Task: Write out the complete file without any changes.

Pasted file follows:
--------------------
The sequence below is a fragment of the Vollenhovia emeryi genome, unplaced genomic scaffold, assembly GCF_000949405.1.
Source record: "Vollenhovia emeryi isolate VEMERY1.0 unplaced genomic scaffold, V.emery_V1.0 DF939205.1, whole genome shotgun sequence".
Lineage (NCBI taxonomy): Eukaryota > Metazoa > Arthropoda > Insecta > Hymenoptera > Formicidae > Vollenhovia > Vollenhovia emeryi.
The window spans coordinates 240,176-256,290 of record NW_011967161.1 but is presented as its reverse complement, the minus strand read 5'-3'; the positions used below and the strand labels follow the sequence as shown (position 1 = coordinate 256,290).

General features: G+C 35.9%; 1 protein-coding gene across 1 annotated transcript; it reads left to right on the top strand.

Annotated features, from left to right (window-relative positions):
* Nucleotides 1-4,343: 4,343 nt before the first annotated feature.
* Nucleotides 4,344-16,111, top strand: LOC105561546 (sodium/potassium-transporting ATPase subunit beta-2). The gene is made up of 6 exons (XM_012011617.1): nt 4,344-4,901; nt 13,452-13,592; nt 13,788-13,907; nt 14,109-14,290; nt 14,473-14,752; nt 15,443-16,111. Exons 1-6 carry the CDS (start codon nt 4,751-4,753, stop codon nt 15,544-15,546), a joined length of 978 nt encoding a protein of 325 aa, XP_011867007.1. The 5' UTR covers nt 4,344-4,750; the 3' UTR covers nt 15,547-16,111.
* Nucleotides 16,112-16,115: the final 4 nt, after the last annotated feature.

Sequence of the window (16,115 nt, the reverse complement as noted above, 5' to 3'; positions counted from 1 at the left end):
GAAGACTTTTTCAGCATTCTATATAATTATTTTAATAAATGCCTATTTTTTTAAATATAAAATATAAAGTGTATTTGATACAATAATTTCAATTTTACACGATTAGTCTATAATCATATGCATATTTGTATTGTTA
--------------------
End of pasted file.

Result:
The sequence below is a fragment of the Vollenhovia emeryi genome, unplaced genomic scaffold, assembly GCF_000949405.1.
Source record: "Vollenhovia emeryi isolate VEMERY1.0 unplaced genomic scaffold, V.emery_V1.0 DF939205.1, whole genome shotgun sequence".
Lineage (NCBI taxonomy): Eukaryota > Metazoa > Arthropoda > Insecta > Hymenoptera > Formicidae > Vollenhovia > Vollenhovia emeryi.
The window spans coordinates 240,176-256,290 of record NW_011967161.1 but is presented as its reverse complement, the minus strand read 5'-3'; the positions used below and the strand labels follow the sequence as shown (position 1 = coordinate 256,290).

General features: G+C 35.9%; 1 protein-coding gene across 1 annotated transcript; it reads left to right on the top strand.

Annotated features, from left to right (window-relative positions):
* Nucleotides 1-4,343: 4,343 nt before the first annotated feature.
* Nucleotides 4,344-16,111, top strand: LOC105561546 (sodium/potassium-transporting ATPase subunit beta-2). The gene is made up of 6 exons (XM_012011617.1): nt 4,344-4,901; nt 13,452-13,592; nt 13,788-13,907; nt 14,109-14,290; nt 14,473-14,752; nt 15,443-16,111. Exons 1-6 carry the CDS (start codon nt 4,751-4,753, stop codon nt 15,544-15,546), a joined length of 978 nt encoding a protein of 325 aa, XP_011867007.1. The 5' UTR covers nt 4,344-4,750; the 3' UTR covers nt 15,547-16,111.
* Nucleotides 16,112-16,115: the final 4 nt, after the last annotated feature.

Sequence of the window (16,115 nt, the reverse complement as noted above, 5' to 3'; positions counted from 1 at the left end):
GAAGACTTTTTCAGCATTCTATATAATTATTTTAATAAATGCCTATTTTTTTAAATATAAAATATAAAGTGTATTTGATACAATAATTTCAATTTTACACGATTAGTCTATAATCATATGCATATTTGTATTGTTA